At the Intel Developer Forum yesterday, the world’s largest chipmaker showed off a pair of forthcoming quad-core microprocessors, a new integrated WiFi-WiMax chip prototype and announced a virtualization deal with Microsoft Corp.
The company also confirmed it was on track to release in the second half of the year dual-core desktop, server and mobile dual-core processors, which will be the first built on its new Core microarchitecture announced last fall.
Notably, the new dual-core desktop chip, called Conroe, which would enable a 40% performance boost compared with current Pentium D processors, but also would consume 40% less power, said Pat Gelsinger, senior VP of Intel’s digital enterprise group.
Microsoft senior VP of servers and tools business Bob Muglia joined Gelsinger on stage to demonstrate to demo the upcoming Office 2007 version of Excel, which is expected to be released sometime during the second half of the year, on a Conroe-powered machine.
Muglia touted Office 2007 as having a whole set of new capabilities that take advantage of multi-core silicon where appropriate, such as in Excel. His demo showed an almost 3x performance boost in the application on Conroe.
And Microsoft also has geared its forthcoming Vista operating system to take advantage of Intel’s Averill technology, which enables PCs to be remotely serviced in the event of a hardware failure, Muglia said.
Conroe would be available in the third quarter, said Justin Rattner, Intel chief technology officer earlier, in his keynote at the San Francisco event.
The company’s dual-core mobile processor called Merom and its server counterpart, Woodcrest, will also be released later in the year, Rattner said. Merom will deliver a 3x performance increase per energy watt, said Sean Maloney, general manager of Intel’s mobility group.
Conroe, Merom and Woodcrest will all be built with the company’s new Core microarchitecture, which Intel sees as a key competitive advantage. Essentially, the microarchitecture promises the energy efficiency of mobile silicon but with beefed-up computing performance.
Beginning with the Pentium in 1993 and the Pentium 4 today, every increase in performance has brought a corresponding increase in energy used, Rattner said. We found a way out. Today we’re at the dawn of a new age of energy-efficient processing.
Intel rival Advanced Micro Devices Inc told Computer Business Review earlier this week that it plans to release mid-year new desktop processors that would also promise greater energy efficiency. But the company did not divulge details.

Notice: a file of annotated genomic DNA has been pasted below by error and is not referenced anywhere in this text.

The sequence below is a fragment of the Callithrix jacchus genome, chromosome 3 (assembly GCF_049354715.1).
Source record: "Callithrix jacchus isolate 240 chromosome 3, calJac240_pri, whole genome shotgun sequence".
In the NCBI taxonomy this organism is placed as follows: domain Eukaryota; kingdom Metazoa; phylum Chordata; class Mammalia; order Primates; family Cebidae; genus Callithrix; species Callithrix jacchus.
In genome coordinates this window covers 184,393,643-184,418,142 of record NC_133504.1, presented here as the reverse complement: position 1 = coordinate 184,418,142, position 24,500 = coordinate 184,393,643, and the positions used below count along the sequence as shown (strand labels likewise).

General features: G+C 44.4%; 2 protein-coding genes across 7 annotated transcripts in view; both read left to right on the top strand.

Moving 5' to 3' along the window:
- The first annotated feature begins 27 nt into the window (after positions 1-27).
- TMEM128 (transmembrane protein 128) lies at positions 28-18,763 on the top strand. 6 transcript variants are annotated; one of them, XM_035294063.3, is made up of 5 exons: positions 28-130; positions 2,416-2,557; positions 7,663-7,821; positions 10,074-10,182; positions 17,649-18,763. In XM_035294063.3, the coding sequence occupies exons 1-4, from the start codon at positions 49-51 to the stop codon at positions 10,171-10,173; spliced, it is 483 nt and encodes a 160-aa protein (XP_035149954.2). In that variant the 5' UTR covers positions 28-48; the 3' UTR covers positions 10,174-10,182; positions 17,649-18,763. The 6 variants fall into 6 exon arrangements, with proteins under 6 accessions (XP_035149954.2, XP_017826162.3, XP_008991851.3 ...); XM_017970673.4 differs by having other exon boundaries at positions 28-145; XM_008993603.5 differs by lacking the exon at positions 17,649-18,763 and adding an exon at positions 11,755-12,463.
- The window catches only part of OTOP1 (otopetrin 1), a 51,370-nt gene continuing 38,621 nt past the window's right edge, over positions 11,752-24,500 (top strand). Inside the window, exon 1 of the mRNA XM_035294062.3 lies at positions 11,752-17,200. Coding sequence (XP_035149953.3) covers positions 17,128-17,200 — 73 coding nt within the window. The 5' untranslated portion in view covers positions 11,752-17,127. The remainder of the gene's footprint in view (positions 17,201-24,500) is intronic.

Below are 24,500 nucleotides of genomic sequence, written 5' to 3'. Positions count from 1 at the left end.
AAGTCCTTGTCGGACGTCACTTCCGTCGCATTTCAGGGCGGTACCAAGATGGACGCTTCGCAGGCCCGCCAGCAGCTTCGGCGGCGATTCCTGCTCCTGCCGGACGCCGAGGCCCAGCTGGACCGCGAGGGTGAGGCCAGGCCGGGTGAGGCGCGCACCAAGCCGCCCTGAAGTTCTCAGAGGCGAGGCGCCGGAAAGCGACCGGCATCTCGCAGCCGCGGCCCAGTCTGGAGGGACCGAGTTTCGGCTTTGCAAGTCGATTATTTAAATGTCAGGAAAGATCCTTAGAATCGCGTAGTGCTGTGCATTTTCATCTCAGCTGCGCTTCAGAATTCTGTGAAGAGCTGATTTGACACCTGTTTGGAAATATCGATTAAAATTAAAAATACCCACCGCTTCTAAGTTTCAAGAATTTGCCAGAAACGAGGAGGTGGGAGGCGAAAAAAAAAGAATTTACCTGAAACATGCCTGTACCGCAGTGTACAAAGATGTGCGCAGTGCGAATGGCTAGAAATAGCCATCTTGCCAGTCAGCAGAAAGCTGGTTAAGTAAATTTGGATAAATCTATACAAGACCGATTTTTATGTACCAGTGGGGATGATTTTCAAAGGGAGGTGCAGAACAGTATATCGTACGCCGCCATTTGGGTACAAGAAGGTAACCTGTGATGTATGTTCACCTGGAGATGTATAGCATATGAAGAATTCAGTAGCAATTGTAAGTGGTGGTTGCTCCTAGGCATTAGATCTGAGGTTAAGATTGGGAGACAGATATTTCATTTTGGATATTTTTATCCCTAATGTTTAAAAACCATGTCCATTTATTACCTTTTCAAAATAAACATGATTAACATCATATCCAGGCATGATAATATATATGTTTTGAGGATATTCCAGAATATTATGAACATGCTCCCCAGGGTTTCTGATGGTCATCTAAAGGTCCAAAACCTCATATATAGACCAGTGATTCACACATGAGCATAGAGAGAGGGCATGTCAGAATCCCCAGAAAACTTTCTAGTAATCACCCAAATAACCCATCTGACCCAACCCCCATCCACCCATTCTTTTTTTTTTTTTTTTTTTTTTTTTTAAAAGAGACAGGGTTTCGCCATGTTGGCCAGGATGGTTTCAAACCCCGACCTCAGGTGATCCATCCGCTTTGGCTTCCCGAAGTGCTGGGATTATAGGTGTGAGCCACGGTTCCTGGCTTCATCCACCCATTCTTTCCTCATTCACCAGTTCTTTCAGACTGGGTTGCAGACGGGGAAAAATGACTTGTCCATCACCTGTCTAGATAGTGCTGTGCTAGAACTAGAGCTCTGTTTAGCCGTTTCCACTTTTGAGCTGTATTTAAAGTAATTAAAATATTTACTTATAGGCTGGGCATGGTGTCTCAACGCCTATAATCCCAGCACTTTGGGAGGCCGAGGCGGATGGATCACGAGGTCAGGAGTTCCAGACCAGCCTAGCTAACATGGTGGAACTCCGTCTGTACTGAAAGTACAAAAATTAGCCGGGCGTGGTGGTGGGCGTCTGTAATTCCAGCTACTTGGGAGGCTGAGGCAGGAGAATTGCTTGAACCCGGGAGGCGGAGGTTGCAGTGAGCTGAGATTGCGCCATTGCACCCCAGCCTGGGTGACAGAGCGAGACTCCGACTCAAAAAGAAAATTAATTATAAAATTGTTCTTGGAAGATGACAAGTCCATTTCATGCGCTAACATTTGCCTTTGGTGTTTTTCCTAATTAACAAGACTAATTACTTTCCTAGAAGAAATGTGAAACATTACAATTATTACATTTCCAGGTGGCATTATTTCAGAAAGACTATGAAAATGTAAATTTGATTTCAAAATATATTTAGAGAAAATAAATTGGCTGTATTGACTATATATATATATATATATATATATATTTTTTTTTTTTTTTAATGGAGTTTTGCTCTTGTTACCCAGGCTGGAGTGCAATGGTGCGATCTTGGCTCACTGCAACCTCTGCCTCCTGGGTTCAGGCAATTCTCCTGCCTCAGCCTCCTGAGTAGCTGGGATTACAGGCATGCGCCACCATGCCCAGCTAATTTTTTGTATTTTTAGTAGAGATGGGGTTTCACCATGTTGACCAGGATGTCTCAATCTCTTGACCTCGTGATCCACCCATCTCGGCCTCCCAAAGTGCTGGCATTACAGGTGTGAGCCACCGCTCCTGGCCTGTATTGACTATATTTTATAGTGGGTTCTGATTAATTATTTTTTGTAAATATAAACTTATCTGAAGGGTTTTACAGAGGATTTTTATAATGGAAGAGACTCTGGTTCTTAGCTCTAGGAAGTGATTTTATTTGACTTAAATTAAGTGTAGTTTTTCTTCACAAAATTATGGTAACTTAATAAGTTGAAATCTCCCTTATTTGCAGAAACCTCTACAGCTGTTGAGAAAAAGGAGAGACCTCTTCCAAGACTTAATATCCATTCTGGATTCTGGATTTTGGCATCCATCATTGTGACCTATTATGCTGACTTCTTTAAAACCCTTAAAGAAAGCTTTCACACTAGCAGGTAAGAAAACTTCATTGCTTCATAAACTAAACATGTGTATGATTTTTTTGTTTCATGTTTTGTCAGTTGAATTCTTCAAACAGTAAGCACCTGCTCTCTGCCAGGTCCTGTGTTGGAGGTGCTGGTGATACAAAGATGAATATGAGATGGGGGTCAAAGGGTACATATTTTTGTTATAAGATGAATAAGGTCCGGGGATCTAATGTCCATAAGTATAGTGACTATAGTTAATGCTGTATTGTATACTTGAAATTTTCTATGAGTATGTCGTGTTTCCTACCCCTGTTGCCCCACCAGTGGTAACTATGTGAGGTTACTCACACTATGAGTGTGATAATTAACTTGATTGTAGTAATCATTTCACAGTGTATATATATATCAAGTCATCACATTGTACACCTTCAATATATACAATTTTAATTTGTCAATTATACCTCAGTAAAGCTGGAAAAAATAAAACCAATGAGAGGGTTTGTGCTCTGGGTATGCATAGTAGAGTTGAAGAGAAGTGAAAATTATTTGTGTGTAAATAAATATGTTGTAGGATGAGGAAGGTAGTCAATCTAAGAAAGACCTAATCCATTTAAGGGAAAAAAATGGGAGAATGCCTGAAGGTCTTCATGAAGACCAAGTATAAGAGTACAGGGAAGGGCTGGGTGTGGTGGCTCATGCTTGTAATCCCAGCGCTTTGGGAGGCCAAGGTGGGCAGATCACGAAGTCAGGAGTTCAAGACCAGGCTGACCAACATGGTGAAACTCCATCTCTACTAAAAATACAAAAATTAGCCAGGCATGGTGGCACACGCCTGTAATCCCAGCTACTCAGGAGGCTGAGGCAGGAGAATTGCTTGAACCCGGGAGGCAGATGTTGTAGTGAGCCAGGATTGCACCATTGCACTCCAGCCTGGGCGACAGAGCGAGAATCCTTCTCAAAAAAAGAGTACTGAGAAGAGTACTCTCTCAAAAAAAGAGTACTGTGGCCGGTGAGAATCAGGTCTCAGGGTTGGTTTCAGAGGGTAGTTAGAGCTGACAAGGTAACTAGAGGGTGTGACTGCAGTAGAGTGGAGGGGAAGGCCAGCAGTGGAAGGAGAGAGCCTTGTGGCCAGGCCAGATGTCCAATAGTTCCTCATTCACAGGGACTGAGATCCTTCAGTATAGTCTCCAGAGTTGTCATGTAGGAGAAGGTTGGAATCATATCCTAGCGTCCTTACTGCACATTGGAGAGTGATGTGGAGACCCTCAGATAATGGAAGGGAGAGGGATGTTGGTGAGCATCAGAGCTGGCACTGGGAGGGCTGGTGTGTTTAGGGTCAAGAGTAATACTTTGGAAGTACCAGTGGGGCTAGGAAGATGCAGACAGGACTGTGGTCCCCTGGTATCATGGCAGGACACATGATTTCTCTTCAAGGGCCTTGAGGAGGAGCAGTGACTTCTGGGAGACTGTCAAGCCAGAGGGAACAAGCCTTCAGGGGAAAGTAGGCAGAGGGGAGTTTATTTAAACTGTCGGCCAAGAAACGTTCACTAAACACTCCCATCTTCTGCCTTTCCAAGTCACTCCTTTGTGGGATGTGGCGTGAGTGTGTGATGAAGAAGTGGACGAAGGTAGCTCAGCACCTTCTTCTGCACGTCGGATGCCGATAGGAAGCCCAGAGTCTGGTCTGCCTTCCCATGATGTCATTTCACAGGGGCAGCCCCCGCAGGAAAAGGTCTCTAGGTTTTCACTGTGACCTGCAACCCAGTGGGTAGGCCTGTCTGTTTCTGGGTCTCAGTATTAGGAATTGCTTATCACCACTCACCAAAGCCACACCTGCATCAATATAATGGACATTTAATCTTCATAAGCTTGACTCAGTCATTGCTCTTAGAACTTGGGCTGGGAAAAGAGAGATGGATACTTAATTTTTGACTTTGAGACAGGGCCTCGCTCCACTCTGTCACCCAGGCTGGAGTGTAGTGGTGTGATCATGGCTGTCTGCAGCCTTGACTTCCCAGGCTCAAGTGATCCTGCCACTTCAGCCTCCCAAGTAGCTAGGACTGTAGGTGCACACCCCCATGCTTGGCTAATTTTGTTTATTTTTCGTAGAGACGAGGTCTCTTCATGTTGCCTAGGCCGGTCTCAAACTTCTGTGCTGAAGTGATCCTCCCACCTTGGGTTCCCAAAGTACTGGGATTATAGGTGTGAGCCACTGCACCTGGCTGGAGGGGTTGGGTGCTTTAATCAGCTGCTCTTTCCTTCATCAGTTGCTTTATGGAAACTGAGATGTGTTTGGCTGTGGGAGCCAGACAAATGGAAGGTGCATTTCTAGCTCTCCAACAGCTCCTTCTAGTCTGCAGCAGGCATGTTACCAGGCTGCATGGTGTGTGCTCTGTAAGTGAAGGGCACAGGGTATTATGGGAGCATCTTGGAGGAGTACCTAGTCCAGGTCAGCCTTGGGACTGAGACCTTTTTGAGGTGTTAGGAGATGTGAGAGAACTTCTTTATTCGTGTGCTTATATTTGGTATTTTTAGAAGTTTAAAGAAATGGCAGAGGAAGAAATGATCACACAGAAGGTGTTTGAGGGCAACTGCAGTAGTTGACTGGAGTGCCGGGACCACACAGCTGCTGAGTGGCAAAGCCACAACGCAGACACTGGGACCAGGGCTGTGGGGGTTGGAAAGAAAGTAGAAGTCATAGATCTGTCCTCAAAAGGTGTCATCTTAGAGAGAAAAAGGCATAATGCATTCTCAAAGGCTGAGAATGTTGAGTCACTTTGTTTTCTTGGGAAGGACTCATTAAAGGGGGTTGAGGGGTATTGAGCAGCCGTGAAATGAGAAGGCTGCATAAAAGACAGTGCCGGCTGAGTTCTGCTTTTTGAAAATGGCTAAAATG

For Santa Clara, California-based Intel, 2006 will be the year for dual-core rollouts and 2007 will see the debut of the company’s first quad-core chips, Gelsinger said. He showed two quad-core chips, dubbed Clovertown for servers and Kentsfield for PCs. They will be built on Intel’s 65-nanometer manufacturing process and are slated for release early next year, Gelsinger said, during his keynote, in which presentations were run on a prototype Kentsfield-powered machine.
However, Rattner said Intel likely won’t double the number of processors again in 2008 because of a lack of available multi-core software applications. I think Intel is taking a relatively conservative approach here, he said. As the [software development] community responds to multi core and those applications develop, we will roll out additional cores.
On the mobile side, Intel continues its WiMax push. During his mobility products keynote, Maloney said Intel would start shipping a mobile WiMax PC card later this year, based on the .16e standard. He noted that Intel had previously touted mobile WiMax for next year, but that wireless standards were beginning to settle.
We are now at the point where there is a clear coalescing around the 2.3 to 2.5 GHz, 3.5 GHz and 5 GHz bands, Maloney said. It looks likely that the planet is going to be able to be covered using those frequency bands.
Maloney also announced what he claims is the first integrated WiFi-WiMax flexible radio chip, capable of operating in three communications bands. While the objective is over three years or so these two technologies will merge, Maloney said having a radio capable of handling both standards is a first step.
A large part of Intel’s broader competitive strategy is its 65-nanometer manufacturing technology, which helps boost performance and lower manufacturing costs. Rival Advanced Micro Devices Inc is expected to come on line with 65-nm later this year.
We’re at least a year ahead of the competition in 65nm, Rattner said. By mid-2007, Intel plans to move into a smaller 45-nm manufacturing node, he said.
Intel last week disappointed Wall Street by lowered its revenue forecast for the current quarter as a result of slower-than-expected sales and a slight dip in market share. But the company yesterday focused on its future product launches, which will be sold with a revamped corporate logo and new Leap Ahead slogan.
We have new platforms, new process technology and new products. It’s a very powerful one-two-three, Gelsinger said.